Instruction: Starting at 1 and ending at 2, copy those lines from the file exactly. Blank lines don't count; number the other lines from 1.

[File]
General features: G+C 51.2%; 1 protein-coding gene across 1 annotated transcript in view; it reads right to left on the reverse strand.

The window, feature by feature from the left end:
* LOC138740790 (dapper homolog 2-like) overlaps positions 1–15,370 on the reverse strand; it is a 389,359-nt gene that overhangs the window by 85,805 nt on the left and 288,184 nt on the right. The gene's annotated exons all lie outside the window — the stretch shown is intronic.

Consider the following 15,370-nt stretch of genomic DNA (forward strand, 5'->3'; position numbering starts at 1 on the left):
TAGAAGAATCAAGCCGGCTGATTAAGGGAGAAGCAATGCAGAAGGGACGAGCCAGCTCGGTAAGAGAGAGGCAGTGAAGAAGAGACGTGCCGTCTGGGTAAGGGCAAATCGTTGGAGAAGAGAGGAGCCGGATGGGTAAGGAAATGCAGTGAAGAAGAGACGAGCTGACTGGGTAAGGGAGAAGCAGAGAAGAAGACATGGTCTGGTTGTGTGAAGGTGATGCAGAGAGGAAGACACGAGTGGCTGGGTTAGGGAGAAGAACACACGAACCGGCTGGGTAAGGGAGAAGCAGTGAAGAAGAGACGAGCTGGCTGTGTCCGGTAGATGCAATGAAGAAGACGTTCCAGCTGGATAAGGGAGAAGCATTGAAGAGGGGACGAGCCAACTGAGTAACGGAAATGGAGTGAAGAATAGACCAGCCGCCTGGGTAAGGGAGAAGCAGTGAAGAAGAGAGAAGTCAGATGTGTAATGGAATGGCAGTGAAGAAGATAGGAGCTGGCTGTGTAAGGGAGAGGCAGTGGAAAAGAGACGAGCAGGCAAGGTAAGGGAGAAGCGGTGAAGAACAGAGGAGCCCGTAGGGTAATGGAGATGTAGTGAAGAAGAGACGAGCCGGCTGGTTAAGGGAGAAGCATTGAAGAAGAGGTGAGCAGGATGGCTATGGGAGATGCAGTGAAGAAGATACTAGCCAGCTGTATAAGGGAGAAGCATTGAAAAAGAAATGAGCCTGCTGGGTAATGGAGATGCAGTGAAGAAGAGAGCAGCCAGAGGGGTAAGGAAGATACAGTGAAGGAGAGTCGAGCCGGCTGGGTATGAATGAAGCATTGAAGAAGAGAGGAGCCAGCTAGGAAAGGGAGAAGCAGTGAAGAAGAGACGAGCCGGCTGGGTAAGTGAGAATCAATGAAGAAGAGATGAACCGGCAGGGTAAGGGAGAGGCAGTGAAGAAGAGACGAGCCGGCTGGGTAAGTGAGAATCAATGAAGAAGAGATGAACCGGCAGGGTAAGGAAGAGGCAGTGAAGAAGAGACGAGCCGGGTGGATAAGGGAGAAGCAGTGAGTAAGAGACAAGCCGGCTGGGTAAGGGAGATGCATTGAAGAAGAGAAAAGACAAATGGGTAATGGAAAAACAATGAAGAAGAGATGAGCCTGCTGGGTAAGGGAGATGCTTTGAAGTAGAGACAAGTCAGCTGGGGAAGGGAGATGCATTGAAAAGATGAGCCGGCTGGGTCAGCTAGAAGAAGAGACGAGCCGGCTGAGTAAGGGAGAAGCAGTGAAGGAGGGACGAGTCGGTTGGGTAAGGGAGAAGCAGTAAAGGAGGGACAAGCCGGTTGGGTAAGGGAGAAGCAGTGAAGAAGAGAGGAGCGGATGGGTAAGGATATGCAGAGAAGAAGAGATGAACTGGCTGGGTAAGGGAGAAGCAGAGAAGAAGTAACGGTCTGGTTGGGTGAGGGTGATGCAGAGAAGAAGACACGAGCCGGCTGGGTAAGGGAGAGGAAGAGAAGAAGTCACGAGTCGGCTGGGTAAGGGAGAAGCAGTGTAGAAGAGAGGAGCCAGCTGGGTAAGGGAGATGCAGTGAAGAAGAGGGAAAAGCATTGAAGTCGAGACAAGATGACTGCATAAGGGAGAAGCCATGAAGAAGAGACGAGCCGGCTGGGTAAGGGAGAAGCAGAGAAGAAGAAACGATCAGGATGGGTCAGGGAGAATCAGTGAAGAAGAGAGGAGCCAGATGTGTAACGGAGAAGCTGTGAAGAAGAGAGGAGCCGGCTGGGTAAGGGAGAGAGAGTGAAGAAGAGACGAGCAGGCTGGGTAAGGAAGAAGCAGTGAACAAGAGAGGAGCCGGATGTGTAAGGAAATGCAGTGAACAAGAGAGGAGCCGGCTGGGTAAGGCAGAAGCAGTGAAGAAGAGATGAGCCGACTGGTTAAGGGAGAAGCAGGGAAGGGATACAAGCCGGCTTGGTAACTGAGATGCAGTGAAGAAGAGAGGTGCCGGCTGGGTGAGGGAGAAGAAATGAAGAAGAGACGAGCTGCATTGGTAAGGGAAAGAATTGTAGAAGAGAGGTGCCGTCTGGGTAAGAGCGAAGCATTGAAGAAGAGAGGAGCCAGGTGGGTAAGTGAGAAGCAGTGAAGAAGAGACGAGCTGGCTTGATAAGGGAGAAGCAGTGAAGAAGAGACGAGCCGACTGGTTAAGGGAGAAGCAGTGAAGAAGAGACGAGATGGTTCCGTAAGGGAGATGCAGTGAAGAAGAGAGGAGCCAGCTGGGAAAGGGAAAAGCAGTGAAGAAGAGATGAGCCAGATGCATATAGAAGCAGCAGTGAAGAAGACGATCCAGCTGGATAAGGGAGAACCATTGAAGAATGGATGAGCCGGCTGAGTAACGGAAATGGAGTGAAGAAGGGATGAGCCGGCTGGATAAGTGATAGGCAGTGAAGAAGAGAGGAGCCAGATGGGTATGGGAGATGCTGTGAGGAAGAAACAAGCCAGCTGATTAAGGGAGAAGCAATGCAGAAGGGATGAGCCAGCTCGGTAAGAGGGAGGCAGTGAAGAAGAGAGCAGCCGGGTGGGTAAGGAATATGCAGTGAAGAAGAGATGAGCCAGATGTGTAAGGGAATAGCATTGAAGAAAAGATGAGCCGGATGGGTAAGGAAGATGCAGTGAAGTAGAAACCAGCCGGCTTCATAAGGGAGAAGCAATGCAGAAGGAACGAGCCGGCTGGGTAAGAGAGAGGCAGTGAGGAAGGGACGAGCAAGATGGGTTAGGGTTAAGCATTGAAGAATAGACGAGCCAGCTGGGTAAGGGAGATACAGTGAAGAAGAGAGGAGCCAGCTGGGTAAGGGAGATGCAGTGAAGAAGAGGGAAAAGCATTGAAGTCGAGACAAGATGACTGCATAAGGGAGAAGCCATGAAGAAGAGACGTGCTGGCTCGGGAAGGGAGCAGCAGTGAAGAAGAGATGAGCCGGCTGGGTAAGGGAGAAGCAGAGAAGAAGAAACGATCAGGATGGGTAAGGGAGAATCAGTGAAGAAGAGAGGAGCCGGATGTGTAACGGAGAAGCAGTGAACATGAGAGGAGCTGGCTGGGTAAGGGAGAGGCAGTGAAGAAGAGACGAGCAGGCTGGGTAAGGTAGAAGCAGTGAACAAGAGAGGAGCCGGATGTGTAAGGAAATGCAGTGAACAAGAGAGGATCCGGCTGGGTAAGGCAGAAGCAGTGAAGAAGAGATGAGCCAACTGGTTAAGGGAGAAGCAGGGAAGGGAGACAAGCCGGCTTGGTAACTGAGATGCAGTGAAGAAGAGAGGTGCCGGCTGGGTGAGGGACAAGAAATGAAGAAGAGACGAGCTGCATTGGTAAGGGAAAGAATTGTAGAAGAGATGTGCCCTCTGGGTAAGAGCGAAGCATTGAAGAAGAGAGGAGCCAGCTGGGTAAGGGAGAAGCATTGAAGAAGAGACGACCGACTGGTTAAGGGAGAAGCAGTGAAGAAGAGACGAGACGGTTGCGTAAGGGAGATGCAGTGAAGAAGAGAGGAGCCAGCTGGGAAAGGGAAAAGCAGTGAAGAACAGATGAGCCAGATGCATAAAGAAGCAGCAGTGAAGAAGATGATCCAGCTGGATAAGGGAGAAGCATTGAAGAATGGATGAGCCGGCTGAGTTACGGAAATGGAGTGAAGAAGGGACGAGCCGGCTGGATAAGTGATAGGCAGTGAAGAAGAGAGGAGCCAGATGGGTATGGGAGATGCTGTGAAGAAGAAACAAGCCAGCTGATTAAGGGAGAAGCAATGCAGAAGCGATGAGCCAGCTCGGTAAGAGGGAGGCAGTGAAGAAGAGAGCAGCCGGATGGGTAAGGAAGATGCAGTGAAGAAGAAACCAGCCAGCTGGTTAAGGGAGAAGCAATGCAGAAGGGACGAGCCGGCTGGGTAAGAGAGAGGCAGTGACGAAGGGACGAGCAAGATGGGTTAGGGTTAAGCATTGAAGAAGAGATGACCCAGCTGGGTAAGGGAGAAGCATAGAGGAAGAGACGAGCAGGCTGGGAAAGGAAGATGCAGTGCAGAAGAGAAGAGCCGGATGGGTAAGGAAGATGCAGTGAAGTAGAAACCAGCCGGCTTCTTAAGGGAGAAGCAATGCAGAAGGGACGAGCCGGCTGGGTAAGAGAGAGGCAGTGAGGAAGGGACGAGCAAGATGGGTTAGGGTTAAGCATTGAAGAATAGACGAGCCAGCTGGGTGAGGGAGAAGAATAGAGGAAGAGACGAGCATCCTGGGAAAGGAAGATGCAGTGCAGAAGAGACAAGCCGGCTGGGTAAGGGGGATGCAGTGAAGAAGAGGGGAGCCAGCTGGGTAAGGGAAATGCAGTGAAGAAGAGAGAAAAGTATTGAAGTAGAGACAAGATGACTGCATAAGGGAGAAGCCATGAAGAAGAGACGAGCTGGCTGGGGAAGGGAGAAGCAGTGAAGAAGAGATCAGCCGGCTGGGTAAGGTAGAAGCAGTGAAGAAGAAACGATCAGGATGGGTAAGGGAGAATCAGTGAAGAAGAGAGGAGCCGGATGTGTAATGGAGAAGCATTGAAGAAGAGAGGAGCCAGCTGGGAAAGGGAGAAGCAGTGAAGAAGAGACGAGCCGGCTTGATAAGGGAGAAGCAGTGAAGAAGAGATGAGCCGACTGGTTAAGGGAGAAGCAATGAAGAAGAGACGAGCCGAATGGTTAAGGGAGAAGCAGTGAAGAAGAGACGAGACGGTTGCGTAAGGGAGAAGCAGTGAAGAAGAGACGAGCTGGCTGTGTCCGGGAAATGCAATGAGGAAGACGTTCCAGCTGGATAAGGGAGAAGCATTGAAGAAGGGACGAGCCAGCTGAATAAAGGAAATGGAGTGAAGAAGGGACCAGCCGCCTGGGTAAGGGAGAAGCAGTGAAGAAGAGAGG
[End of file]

General features: G+C 51.2%; 1 protein-coding gene across 1 annotated transcript in view; it reads right to left on the reverse strand.

The window, feature by feature from the left end: